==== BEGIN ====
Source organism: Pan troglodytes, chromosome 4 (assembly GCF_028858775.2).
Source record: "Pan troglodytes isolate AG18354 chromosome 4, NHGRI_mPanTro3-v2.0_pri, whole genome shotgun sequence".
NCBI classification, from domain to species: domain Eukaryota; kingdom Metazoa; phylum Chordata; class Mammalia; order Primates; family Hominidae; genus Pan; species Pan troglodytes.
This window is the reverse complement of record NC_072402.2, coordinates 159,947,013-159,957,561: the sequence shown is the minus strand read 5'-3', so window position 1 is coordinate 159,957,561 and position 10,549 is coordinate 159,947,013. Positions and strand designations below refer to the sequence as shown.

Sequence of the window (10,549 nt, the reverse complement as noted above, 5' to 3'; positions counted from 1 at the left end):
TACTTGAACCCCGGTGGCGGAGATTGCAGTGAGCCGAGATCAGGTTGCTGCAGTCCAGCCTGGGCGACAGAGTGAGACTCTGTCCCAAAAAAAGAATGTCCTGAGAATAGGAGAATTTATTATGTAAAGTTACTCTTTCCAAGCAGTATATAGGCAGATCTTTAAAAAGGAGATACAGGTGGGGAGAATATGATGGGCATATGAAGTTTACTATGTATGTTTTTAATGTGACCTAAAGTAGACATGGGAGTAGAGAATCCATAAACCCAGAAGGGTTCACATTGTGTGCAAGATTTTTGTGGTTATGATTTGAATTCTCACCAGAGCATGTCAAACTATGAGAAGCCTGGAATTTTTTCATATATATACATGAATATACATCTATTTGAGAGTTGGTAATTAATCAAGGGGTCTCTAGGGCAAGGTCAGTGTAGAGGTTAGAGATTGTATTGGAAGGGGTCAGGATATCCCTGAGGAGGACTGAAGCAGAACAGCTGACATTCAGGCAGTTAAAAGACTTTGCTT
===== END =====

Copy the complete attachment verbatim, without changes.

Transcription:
Source organism: Pan troglodytes, chromosome 4 (assembly GCF_028858775.2).
Source record: "Pan troglodytes isolate AG18354 chromosome 4, NHGRI_mPanTro3-v2.0_pri, whole genome shotgun sequence".
NCBI classification, from domain to species: domain Eukaryota; kingdom Metazoa; phylum Chordata; class Mammalia; order Primates; family Hominidae; genus Pan; species Pan troglodytes.
This window is the reverse complement of record NC_072402.2, coordinates 159,947,013-159,957,561: the sequence shown is the minus strand read 5'-3', so window position 1 is coordinate 159,957,561 and position 10,549 is coordinate 159,947,013. Positions and strand designations below refer to the sequence as shown.

Sequence of the window (10,549 nt, the reverse complement as noted above, 5' to 3'; positions counted from 1 at the left end):
TACTTGAACCCCGGTGGCGGAGATTGCAGTGAGCCGAGATCAGGTTGCTGCAGTCCAGCCTGGGCGACAGAGTGAGACTCTGTCCCAAAAAAAGAATGTCCTGAGAATAGGAGAATTTATTATGTAAAGTTACTCTTTCCAAGCAGTATATAGGCAGATCTTTAAAAAGGAGATACAGGTGGGGAGAATATGATGGGCATATGAAGTTTACTATGTATGTTTTTAATGTGACCTAAAGTAGACATGGGAGTAGAGAATCCATAAACCCAGAAGGGTTCACATTGTGTGCAAGATTTTTGTGGTTATGATTTGAATTCTCACCAGAGCATGTCAAACTATGAGAAGCCTGGAATTTTTTCATATATATACATGAATATACATCTATTTGAGAGTTGGTAATTAATCAAGGGGTCTCTAGGGCAAGGTCAGTGTAGAGGTTAGAGATTGTATTGGAAGGGGTCAGGATATCCCTGAGGAGGACTGAAGCAGAACAGCTGACATTCAGGCAGTTAAAAGACTTTGCTT